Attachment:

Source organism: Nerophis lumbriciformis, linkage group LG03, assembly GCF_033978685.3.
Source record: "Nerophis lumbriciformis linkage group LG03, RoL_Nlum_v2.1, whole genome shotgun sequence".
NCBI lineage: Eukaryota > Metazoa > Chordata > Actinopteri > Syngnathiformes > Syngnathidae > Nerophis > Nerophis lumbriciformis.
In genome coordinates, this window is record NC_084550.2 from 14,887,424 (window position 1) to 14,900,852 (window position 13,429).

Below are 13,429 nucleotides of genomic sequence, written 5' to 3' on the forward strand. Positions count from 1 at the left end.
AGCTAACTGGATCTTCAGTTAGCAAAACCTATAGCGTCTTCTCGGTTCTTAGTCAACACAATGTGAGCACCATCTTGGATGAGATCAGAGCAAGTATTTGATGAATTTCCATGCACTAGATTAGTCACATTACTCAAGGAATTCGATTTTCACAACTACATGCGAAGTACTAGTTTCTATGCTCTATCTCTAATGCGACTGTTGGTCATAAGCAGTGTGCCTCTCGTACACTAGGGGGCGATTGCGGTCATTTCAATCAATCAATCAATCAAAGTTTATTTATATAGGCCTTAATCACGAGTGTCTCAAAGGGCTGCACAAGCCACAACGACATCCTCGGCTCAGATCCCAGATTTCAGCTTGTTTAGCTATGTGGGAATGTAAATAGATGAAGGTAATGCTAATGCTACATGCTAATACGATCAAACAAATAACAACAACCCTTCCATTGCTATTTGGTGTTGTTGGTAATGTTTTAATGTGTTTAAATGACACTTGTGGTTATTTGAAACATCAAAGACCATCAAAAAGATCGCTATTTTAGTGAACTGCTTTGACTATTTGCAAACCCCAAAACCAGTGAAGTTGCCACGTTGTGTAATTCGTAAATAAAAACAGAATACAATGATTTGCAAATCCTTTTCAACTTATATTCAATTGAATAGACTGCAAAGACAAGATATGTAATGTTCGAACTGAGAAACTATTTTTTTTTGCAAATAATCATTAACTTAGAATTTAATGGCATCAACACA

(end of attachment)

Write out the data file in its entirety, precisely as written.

Source organism: Nerophis lumbriciformis, linkage group LG03, assembly GCF_033978685.3.
Source record: "Nerophis lumbriciformis linkage group LG03, RoL_Nlum_v2.1, whole genome shotgun sequence".
NCBI lineage: Eukaryota > Metazoa > Chordata > Actinopteri > Syngnathiformes > Syngnathidae > Nerophis > Nerophis lumbriciformis.
In genome coordinates, this window is record NC_084550.2 from 14,887,424 (window position 1) to 14,900,852 (window position 13,429).

Below are 13,429 nucleotides of genomic sequence, written 5' to 3' on the forward strand. Positions count from 1 at the left end.
AGCTAACTGGATCTTCAGTTAGCAAAACCTATAGCGTCTTCTCGGTTCTTAGTCAACACAATGTGAGCACCATCTTGGATGAGATCAGAGCAAGTATTTGATGAATTTCCATGCACTAGATTAGTCACATTACTCAAGGAATTCGATTTTCACAACTACATGCGAAGTACTAGTTTCTATGCTCTATCTCTAATGCGACTGTTGGTCATAAGCAGTGTGCCTCTCGTACACTAGGGGGCGATTGCGGTCATTTCAATCAATCAATCAATCAAAGTTTATTTATATAGGCCTTAATCACGAGTGTCTCAAAGGGCTGCACAAGCCACAACGACATCCTCGGCTCAGATCCCAGATTTCAGCTTGTTTAGCTATGTGGGAATGTAAATAGATGAAGGTAATGCTAATGCTACATGCTAATACGATCAAACAAATAACAACAACCCTTCCATTGCTATTTGGTGTTGTTGGTAATGTTTTAATGTGTTTAAATGACACTTGTGGTTATTTGAAACATCAAAGACCATCAAAAAGATCGCTATTTTAGTGAACTGCTTTGACTATTTGCAAACCCCAAAACCAGTGAAGTTGCCACGTTGTGTAATTCGTAAATAAAAACAGAATACAATGATTTGCAAATCCTTTTCAACTTATATTCAATTGAATAGACTGCAAAGACAAGATATGTAATGTTCGAACTGAGAAACTATTTTTTTTTGCAAATAATCATTAACTTAGAATTTAATGGCATCAACACA